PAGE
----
Mere Prayer

Second Sunday After Epiphany/Winter Ordinary Time

Isaiah 49:1-7

Psalm 40:1-11

1 Corinthians 1:1-9

John 1:29-42

Winter Ordinary Time (or the Season of Epiphany as some traditions have it) is a good time to pause, following the great feast of Christmas, and the celebrations of Epiphany and Jesus’ baptism in the Jordan. We have a few weeks to consider the implications of God becoming one of us, and to make that part of our Christian life together. Today’s scriptures help us to begin Winter Ordinary Time.

Today’s Gospel (John 1:29-34) is a retelling of what we heard last week: Jesus is baptized by John in the Jordan (Matthew 3:13-17).  In comparing John and Matthew, though, the scriptures convey quite different images. In Matthew, John the Baptist is rather reluctant to baptize Jesus: “John would have prevented him,” but Jesus exhorts him to continue.

Yet in John’s Gospel, John the Baptist sees Jesus and immediately proclaims, “Behold the Lamb of God…. He is the one of whom I said, ‘A man is coming after me who ranks ahead of me because he existed before me.’” Just these first couple verses are extraordinary words by themselves: John has proclaimed multiple statements about Jesus in just a couple sentences. Jesus is the sacrificial Lamb of God, the final Passover sacrifice. Jesus is also pre-existent. Jesus is the Son of God.

Yet these statements are couched with mystery. John the Baptist notes more than once: “I did not know him.” John does not know Jesus with any human certainty. John does not know Jesus,  John the Baptist “came baptizing with water” anyway, in order that Jesus would be made known. Through his act of baptizing people, calling on people to repent and live into the Kingdom of God, John the Baptist does know that the Son of God will be revealed. The way the Son of God will be revealed is that the Holy Spirit will descend and remain.

I think one point emerges for our deeper consideration, which is John the Baptist’s faithful, unwavering action in the service of God. This unwavering action then leads us straight to God’s action in the Holy Spirit.

For example, I imagine how many days, weeks, months, perhaps years, John the Baptist might have been baptizing and preaching, but with no sign of Jesus on the horizon. How many of us might have simply given up? Yet John’s witness reminds us: even in the face of not knowing for sure, perseverance is crucial for Christian faith. I think the nearest parallel for us and our culture today is prayer, and how difficult it can be to live a life of consistent prayer.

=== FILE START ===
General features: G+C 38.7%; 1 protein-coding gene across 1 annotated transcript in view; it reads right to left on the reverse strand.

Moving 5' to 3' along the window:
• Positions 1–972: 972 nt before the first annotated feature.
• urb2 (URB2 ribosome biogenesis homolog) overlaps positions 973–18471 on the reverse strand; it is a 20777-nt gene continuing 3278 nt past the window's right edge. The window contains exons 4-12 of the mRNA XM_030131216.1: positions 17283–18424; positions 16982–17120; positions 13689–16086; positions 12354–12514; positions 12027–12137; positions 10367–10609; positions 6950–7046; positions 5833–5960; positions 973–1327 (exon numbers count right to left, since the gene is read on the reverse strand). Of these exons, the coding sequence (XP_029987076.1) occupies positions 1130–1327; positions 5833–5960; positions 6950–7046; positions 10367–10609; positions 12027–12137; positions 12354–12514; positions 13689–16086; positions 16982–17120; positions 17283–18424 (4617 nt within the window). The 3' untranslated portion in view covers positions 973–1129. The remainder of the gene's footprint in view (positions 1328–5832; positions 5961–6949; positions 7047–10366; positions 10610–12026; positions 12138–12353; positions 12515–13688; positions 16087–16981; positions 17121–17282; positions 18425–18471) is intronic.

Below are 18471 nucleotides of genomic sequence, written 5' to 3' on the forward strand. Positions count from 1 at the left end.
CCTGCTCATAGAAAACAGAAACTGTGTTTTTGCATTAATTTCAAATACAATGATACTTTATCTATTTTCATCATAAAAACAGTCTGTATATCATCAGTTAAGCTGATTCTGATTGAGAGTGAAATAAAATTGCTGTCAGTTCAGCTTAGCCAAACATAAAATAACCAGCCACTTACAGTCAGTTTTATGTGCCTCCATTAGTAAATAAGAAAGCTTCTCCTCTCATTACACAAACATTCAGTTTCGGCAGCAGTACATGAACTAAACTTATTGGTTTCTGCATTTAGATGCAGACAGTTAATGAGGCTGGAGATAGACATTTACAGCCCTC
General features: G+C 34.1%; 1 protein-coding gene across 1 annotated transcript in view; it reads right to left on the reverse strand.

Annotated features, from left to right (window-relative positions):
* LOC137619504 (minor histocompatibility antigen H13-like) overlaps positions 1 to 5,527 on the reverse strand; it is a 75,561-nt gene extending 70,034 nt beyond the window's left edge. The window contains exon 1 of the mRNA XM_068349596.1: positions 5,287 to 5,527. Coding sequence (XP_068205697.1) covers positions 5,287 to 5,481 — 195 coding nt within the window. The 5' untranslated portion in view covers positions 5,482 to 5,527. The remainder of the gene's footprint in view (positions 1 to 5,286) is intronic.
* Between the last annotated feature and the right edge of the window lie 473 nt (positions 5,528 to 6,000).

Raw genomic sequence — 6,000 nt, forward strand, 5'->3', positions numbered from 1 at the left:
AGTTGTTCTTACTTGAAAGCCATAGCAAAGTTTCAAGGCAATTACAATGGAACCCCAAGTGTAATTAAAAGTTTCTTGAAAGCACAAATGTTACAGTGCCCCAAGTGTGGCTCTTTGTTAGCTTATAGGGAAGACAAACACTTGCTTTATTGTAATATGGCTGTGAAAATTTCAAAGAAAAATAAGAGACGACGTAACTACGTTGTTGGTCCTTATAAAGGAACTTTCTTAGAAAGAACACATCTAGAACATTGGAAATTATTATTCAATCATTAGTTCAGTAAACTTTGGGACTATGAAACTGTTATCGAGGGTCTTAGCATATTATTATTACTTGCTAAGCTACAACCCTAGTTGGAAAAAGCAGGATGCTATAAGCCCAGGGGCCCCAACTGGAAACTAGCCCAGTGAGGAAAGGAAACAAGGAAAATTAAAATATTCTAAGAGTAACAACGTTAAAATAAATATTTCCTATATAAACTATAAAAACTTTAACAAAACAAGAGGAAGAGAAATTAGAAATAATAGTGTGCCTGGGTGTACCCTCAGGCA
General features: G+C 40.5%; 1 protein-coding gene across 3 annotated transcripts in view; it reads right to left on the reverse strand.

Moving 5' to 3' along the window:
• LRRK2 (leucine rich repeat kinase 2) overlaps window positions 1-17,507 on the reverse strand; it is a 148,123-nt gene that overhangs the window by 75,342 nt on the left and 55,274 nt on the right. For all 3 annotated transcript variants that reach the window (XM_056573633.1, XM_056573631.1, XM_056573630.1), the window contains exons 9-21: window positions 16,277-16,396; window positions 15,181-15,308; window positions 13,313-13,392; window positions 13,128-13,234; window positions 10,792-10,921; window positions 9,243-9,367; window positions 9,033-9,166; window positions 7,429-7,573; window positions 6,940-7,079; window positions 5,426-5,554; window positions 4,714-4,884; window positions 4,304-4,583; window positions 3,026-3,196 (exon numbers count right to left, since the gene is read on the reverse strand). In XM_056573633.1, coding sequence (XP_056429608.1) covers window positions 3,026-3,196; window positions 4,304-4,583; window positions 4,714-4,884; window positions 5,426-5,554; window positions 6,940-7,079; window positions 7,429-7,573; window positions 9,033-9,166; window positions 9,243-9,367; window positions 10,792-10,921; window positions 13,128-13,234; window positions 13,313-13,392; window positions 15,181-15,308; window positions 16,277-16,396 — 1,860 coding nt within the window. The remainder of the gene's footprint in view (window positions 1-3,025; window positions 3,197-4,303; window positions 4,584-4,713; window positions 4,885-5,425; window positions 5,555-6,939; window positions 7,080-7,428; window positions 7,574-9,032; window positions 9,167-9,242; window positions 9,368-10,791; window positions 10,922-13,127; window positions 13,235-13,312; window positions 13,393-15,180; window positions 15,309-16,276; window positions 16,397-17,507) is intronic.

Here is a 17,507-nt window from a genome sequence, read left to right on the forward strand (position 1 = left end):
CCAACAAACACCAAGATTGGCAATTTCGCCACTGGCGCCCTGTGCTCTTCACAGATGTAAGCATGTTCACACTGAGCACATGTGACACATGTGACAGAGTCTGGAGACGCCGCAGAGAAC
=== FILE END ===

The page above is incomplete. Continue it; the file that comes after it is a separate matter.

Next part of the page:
American culture is not kind to prayer, nor to consistent pray-ers. In the past decade, I’ve seen multiple derisive conversations on social media about #thoughtsandprayers. “You are in my thoughts and prayers” is often a response a person might give when a Facebook or Twitter friend mentions a tough or sad situation. “You’re in my thoughts and prayers” especially shows up after mass tragedies, like the shooting in my town of Dayton. Yet people have called out these statements, often rightly so, suggesting that “thoughts and prayers” without peoples’ action isn’t worth much.

More than that, I think there’s a sneaking suspicion in the culture at large that prayer doesn’t really “do” anything.  I used to live close to a contemplative order of praying nuns – people who did not feed the poor, or protest nuclear war, or other such things. They just prayed. Sometimes people would comment derisively that this life of prayer was really just a life of comfort without really having to do anything.

Yet consider today’s other scriptures. They exhort us to be “light for the world” (Isaiah), to be a church that is holy (Paul’s First Letter to the Corinthians), to “do God’s will” (Psalm 40).

These are mysterious exhortations. What does it mean to be light for the world, to do God’s will? So often these are clouded, especially in a post-Christian culture such as ours, where many different Christian groups claim to be doing God’s will. But some of them act in ways that are very different, opposite even, the kinds of work we in the Ekklesia Project strive to do. Some carry loaded guns into churches, some close up their doors rather than opening them for the poor, some suggest that one’s political party membership equates with one’s allegiance to Christ.

In such a world, how can we go on, except to pray, and to pray unceasingly till we see God’s signs for sure: that here is the Lamb of God, and He is the one we should follow? For God will act, God’s Holy Spirit will come to us. When will this happen? Like John the Baptist, we do not know, but we will live our lives in prayer and hope.

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